Pancreatic beta-cell function as a predictor of cardiovascular outcomes and costs: findings from the Cardiovascular Health Study.
(Journal Article;Multicenter Study)
OBJECTIVE: To explore relationships between beta-cell function and incident cardiovascular events, death, and medical costs among elderly individuals. RESEARCH DESIGN AND METHODS: In a prospective, population-based cohort of 4555 elderly individuals, we examined the effect of beta-cell function on incident cardiovascular events and mortality. We also examined costs for 3715 of these individuals. We used the computer-based homeostasis model assessment (HOMA) to calculate indices of beta-cell function (HOMA-%B) and insulin sensitivity (HOMA-%S) using baseline fasting glucose and insulin levels. All subjects were followed from 1992/1993 for 6 years or until death. MAIN OUTCOME MEASURES: Discrete-time survival model of the effects of beta-cell function on incident cardiovascular events and all-cause mortality; and semiparametric estimators for calculations of mean 6-year costs. RESULTS: Controlling for HOMA-%S, a 20% decrease in HOMA-%B was associated with increased odds of incident cardiovascular events (odds ratio [OR], 1.09; 95% confidence interval [CI], 1.05-1.14) and death (OR, 1.10; 95% CI, 1.07-1.14). The relationships persisted after controlling for clinical and sociodemographic confounders. A 20% decrease in HOMA-%B was also associated with increased costs (cost ratio, 1.03; 95% CI, 1.01-1.05). The significant association did not persist after controlling for confounders. LIMITATIONS: The sample comprises relatively healthy elderly individuals and is based on data from 1992 through 1999, which may not reflect current experience. The measure of beta-cell function is an estimate generated from single measures of glucose and insulin. CONCLUSIONS: Beta-cell function as measured by HOMA-%B is a significant predictor of incident cardiovascular events and mortality but not of costs, controlling for HOMA-%S and sociodemographic and clinical confounders.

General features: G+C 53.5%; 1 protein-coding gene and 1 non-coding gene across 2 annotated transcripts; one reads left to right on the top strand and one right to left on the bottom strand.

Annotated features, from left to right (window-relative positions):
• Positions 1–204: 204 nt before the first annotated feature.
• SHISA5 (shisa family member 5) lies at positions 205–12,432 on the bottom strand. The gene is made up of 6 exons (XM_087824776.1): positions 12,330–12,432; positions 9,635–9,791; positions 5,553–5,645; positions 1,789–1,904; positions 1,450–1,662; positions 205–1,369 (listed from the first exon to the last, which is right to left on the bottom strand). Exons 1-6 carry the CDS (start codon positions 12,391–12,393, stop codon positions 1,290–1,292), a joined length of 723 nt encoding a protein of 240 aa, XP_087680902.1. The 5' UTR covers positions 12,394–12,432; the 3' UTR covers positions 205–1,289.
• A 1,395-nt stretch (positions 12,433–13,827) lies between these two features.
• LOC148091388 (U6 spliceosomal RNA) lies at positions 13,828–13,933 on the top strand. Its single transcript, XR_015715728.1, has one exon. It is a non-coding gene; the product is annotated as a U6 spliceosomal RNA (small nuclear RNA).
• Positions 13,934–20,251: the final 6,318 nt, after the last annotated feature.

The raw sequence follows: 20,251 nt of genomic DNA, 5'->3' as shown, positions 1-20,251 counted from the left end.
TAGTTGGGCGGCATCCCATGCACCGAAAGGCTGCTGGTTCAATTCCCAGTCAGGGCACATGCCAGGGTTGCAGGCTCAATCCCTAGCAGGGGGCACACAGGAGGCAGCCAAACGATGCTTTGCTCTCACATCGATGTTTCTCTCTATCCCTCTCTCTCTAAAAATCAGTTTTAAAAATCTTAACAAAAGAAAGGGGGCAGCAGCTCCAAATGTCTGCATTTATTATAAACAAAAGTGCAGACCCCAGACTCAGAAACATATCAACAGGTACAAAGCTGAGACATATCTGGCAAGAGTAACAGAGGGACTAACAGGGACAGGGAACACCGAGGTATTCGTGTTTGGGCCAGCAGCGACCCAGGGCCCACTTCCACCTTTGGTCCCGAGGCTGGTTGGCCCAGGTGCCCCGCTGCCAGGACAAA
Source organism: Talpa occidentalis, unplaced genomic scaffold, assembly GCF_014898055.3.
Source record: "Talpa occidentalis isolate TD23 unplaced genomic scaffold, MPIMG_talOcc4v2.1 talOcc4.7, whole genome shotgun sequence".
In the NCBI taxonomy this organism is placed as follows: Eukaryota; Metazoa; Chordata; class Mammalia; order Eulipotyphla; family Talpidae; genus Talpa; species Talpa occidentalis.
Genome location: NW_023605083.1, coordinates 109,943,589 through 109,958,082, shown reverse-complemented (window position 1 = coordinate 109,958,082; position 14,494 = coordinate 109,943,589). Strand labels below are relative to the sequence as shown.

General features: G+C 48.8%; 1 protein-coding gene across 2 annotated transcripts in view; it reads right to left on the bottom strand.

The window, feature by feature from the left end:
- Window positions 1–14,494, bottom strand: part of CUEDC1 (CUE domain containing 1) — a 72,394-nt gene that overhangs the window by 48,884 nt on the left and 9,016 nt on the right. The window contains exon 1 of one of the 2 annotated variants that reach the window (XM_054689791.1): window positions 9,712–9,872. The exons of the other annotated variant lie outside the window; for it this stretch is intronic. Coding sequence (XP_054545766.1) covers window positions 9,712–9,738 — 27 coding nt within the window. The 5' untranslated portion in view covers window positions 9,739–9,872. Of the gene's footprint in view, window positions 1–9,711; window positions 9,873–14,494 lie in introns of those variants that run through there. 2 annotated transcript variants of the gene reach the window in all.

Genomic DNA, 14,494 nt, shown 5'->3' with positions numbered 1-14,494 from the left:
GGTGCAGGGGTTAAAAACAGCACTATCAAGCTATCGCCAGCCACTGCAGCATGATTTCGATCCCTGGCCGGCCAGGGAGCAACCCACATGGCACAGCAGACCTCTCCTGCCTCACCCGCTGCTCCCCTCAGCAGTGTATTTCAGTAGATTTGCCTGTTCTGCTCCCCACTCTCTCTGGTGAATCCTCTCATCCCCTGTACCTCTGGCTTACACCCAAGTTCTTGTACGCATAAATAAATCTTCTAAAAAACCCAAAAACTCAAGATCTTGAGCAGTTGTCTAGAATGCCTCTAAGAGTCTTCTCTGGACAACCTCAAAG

Curtis, LH; Hammill, BG; Bethel, MA; Anstrom, KJ; Liao, L; Gottdiener, JS; Schulman, KA
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